Research in the Speech Production and Perception Laboratory examines speech performance in children and adults in English, French, Mandarin, and Spanish, with special emphasis on the motor speech disorder of dysarthria. Under the direction of Erika S. Levy, Ph.D., Associate Professor and trilingual speech-language pathologist, this lab is affiliated with the Program in Communication Sciences and Disorders in the Department of Biobehavioral Sciences at Teachers College, Columbia University.
The goals of our research are to better understand patterns of speech production and perception in individuals with various language backgrounds and to develop remediation strategies, when needed, for increasing their intelligibility.
We aim to recreate natural speech patterns as much as possible within the laboratory setting. A theme of this research has been the investigation of utterances in continuous speech, in which neighboring vowels and consonants affect each other’s pronunciation, as opposed to examining speech sounds in isolation. Our work informs educational and therapeutic approaches to speech learning and disorders in multilingual populations.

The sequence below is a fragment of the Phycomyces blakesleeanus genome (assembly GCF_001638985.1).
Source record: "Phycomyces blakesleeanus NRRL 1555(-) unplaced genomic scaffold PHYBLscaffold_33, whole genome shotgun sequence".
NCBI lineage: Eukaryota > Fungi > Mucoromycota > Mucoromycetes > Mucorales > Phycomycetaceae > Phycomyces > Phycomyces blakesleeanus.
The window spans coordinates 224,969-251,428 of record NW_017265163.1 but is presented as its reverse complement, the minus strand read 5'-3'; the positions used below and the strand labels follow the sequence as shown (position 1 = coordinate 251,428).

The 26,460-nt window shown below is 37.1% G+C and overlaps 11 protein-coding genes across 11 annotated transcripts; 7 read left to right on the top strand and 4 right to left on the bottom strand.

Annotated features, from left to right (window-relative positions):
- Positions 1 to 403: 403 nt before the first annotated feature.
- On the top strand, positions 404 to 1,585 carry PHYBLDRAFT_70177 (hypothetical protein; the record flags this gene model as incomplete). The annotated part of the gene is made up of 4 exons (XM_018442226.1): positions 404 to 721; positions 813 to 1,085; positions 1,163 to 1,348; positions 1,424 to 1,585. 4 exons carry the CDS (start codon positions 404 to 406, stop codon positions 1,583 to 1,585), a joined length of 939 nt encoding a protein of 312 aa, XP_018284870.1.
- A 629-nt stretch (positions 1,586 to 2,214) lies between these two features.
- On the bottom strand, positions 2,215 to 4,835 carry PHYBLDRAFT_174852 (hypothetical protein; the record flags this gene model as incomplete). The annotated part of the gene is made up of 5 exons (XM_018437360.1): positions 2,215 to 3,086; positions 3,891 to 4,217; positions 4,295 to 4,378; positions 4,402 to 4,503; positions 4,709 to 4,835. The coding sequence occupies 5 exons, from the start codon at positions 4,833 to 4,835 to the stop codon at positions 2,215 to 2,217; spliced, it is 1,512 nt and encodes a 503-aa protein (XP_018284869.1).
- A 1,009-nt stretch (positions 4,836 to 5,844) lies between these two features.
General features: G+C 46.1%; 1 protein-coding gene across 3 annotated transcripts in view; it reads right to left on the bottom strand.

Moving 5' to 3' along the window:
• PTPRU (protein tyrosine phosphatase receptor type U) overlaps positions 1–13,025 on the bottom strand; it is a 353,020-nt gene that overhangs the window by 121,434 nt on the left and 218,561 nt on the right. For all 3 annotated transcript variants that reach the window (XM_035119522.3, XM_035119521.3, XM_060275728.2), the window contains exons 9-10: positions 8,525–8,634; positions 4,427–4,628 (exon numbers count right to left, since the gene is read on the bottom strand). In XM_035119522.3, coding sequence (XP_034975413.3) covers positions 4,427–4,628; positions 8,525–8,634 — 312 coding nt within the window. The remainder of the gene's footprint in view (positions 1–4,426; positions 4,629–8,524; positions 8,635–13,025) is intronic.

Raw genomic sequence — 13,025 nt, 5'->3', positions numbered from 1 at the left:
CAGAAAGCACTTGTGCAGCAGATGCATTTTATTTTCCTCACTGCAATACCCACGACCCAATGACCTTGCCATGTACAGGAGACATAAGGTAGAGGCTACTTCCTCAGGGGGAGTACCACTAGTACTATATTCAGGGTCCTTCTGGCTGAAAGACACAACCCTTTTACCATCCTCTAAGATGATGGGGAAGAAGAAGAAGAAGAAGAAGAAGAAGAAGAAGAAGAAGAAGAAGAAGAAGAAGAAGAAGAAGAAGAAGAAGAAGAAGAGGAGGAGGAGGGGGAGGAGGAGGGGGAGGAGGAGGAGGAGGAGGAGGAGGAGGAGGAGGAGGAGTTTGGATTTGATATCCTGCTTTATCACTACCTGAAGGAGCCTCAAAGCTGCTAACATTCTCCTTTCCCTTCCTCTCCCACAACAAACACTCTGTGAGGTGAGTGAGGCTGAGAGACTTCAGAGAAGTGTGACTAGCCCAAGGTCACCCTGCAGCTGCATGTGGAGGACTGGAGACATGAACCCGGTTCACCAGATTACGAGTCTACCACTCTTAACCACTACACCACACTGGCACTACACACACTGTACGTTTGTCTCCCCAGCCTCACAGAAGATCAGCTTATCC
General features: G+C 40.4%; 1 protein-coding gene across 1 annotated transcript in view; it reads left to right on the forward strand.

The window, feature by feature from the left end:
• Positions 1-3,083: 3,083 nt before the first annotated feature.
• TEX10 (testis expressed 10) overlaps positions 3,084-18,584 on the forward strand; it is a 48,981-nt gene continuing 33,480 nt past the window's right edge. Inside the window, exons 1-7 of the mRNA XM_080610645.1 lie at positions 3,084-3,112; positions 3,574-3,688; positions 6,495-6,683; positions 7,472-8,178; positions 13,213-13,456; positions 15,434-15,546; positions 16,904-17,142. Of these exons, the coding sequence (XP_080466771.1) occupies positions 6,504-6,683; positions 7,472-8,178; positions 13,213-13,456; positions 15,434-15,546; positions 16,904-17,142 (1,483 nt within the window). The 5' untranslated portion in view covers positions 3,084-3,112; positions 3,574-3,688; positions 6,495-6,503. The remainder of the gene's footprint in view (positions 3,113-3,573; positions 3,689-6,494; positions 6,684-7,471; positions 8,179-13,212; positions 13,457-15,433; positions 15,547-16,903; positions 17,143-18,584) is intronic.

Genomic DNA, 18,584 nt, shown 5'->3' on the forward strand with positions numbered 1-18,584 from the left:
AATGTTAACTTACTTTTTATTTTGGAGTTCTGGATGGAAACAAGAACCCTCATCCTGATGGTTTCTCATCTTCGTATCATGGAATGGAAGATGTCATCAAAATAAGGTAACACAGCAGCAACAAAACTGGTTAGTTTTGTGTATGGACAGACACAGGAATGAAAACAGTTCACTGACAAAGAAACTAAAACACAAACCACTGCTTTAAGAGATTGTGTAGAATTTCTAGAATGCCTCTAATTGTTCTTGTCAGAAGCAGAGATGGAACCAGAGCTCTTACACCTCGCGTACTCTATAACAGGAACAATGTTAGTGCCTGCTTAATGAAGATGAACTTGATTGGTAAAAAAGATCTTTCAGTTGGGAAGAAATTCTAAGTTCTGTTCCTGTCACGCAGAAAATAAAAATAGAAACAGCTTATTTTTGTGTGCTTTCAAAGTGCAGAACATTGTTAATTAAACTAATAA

1. Effects of Speech Systems Intelligibility Treatment (SSIT) (Levy, 2014) on intelligibility in children with spastic dysarthria due to cerebral palsy. We perform intensive, state-of-the-art speech treatment in a fun, camp-like environment for 3 weeks over the summer as part of a randomized controlled trial.
2. Effects of speech treatment (ARTIC Treatment and Lee Silverman Voice Treatment (LSVT) LOUD [Ramig et al., 2001]) on intelligibility in American-English speaking adults with hypokinetic dysarthria due to Parkinson’s disease.
3. Effects of LSVT-LOUD (Ramig et al., 2001) on speech intelligibility and speech function in Mandarin-speaking adults with hypokinetic dysarthria due to Parkinson’s disease.
4. Effects of two intensive interventions, Respiratory and LSVT-LOUD (Ramig et al., 2001), on the acoustics and intelligibility of Spanish hypokinetic dysarthria due to Parkinson’s disease.
5. Examination of patterns with which early and late Spanish-English bilingual adults assimilate American English vowels into their native vowel inventory and the accuracy with which they discriminate and identify the vowels.